With all the people skills I was learning, I moved up in the job world, actually getting one that required legal papers and didn’t pay me in cash.  I became a clerk at the local video store.  This is where I got most my training.  I got to know my characters, I mean customers, their likes and dislikes.  I did endless amounts of research, sometimes six films a day, every genre!  I also quickly learned that the video establishment I worked in and loved was haunted and my boss refused to talk about it.  What did this teach me?  Rising action and climax.  The closer I got to learning about the spirit world, the closer and creepier the spirit world got to me.

When I moved away for college, I had to find a job that would help support me and allow for study time.  I found two working in my college dormitory, one as a front desk assistant and one as a dorm housekeeper.  I now know that:

  1. Front desk pizzas can solve any problem, no matter how drunk you are.  😀
  2. College dormitory bathrooms are THE nastiest places on earth.

What did these jobs teach me?  Time management and editing is not beneath you.  If you’ve spent the whole day researching and writing and the only time to clean your bathroom is at 2 in the morning, so be it!  And if the supplies you are given to clean simply do not cut it to take out the stains and clumps of hair information dump of words, then you need to get new tools!

Moving onward and off campus, I joked that I worked “part time all the time” as I juggled full time student with three part time jobs.  I worked as a copy room slave in the English Department, a student worker in the Diversity Center, and as a clerk in a madhouse conglomeration of Gift Shop meets Rubber Stamping Store.  To enlighten you on each of these varying titles, I spent my time in the English Department photocopying lesson tools and handouts, marking grade rosters, and endlessly fixing the jammed copier.  I became quick friends with many of the faculty, who subsequently assisted my writing endeavors to take advanced classes without the prerequisite.  Igniting a dwindling flame of the past, I was one of the “re-founding” members of the Diversity Center, a place on campus where students could go to learn about the diversity organizations on campus.  I spent my winter break working alone in dusty old rooms, cleaning out storage areas and rearranging furniture to give the center life.  Finally, job number three, in which I clerked and did odd tasks the owner hated doing inside a stamping/gift shop store.  I did lots of things like  vacuum the whole place using the small tubular attachment that required you to hunch over and slide the nozzle back and forth until it sucked every fuzz off the carpet (that’s the way Master wanted it).  Once she made me work in the display window on one of the hottest days of summer using a pliers to chip off these old, now caramelized, strips that held tubes of twinkle lights in them.  I was sweating, grunting, and getting slivers of plastic flying at my eyeballs when I looked up to see someone take my picture from outside!  What did this menagerie of minimum wage paychecks teach me?  How to make connections and build a foundation, and how to craft the perfect antagonist!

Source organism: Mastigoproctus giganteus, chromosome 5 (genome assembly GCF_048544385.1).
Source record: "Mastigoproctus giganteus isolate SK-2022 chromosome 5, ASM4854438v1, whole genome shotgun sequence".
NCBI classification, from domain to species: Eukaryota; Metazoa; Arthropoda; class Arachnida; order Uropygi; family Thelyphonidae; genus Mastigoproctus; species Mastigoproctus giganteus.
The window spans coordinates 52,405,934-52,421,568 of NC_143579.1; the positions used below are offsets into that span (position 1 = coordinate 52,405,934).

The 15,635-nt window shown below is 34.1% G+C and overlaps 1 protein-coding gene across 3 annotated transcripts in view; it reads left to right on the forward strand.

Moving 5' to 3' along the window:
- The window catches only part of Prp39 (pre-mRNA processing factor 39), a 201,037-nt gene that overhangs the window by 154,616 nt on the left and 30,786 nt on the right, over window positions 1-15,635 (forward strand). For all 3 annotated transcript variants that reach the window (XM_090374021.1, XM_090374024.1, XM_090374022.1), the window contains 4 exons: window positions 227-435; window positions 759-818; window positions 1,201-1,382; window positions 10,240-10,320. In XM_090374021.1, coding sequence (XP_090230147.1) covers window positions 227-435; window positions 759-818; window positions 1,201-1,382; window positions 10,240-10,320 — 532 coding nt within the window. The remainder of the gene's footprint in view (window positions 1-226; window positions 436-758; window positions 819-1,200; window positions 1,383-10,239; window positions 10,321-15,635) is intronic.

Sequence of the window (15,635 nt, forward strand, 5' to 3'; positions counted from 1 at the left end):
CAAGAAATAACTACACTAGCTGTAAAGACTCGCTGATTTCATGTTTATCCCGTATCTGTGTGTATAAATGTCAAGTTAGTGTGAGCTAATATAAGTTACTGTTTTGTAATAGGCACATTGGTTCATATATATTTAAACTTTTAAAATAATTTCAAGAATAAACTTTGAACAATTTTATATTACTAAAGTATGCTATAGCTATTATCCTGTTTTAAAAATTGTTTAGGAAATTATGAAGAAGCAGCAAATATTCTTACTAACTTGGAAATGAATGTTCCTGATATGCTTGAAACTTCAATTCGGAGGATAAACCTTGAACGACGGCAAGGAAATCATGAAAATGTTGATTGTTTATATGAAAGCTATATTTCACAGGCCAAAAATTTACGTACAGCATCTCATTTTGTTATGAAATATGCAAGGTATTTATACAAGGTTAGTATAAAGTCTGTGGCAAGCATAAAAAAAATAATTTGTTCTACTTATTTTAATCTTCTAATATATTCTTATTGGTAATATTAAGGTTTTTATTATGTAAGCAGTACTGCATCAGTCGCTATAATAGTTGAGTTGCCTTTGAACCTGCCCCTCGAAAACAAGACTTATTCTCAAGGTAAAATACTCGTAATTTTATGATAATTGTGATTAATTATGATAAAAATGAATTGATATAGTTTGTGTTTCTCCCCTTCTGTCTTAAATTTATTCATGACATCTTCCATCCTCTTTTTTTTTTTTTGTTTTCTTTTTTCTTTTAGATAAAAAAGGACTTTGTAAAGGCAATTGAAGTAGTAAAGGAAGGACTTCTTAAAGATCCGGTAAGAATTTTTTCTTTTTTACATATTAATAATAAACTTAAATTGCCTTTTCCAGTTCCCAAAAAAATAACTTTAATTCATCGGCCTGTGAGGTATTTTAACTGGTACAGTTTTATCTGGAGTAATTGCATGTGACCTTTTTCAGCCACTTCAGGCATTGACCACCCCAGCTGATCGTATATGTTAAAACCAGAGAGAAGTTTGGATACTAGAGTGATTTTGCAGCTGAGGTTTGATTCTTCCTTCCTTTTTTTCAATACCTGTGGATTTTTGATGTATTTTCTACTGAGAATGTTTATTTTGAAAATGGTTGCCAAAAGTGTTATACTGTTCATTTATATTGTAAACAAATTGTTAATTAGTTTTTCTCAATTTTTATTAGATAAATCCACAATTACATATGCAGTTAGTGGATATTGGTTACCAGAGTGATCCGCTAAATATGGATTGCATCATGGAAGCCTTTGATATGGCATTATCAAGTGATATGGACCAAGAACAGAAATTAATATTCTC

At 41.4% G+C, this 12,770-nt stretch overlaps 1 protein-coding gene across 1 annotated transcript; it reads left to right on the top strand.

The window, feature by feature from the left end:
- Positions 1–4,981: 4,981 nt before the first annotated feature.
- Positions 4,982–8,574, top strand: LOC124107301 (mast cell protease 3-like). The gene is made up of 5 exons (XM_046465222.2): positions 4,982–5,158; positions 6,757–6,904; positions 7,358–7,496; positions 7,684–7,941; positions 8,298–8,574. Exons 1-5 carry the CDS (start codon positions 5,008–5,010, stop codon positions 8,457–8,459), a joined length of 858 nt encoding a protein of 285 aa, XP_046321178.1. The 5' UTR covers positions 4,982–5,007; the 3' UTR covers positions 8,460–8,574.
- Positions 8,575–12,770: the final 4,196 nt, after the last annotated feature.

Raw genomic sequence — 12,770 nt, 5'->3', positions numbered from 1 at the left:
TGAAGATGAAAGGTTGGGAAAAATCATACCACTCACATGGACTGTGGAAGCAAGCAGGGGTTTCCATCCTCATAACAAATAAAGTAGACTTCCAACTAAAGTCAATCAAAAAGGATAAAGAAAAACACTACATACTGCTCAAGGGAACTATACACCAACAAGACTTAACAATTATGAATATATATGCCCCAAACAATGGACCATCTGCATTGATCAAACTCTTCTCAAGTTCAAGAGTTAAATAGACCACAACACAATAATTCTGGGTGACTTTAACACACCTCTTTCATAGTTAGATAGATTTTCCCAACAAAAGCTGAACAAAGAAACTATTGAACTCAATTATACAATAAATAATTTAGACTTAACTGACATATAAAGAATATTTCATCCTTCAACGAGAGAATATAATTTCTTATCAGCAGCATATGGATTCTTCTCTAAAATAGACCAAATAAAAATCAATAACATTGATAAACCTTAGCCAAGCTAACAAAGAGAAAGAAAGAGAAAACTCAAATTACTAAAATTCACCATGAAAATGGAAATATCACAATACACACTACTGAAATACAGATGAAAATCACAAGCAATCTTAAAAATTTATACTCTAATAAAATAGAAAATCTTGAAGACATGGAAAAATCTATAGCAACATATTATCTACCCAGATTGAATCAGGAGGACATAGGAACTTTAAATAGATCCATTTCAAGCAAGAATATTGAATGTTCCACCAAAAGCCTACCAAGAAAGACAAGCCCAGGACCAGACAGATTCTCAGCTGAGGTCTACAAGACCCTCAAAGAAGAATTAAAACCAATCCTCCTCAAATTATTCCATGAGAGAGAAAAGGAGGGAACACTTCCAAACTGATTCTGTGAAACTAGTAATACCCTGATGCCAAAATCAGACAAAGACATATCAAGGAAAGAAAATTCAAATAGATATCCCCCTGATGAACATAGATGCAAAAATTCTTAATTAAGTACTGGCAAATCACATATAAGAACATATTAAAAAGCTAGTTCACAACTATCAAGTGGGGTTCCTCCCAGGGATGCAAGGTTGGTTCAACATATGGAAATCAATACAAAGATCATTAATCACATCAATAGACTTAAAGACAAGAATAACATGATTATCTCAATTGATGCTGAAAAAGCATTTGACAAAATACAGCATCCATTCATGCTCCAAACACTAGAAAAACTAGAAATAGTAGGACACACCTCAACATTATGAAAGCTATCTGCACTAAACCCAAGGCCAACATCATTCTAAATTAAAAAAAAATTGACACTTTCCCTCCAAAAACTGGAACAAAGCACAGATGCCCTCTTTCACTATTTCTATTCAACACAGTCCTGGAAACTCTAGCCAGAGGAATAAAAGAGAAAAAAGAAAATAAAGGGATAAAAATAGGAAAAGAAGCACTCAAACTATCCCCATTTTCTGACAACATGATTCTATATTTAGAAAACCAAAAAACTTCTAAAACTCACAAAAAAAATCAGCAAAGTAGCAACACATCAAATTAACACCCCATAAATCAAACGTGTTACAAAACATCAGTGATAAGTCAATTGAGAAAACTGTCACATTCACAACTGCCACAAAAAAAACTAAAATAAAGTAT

Wow, I’ve really learned a lot about writing from my past jobs.  And I know I’ll never be done learning, which is a good thing.  What are you learning about your writing process?  What are you battling against?  What helps you?  What can I do to support you?  Tell me, I really want to know!  Good luck everyone and happy writing!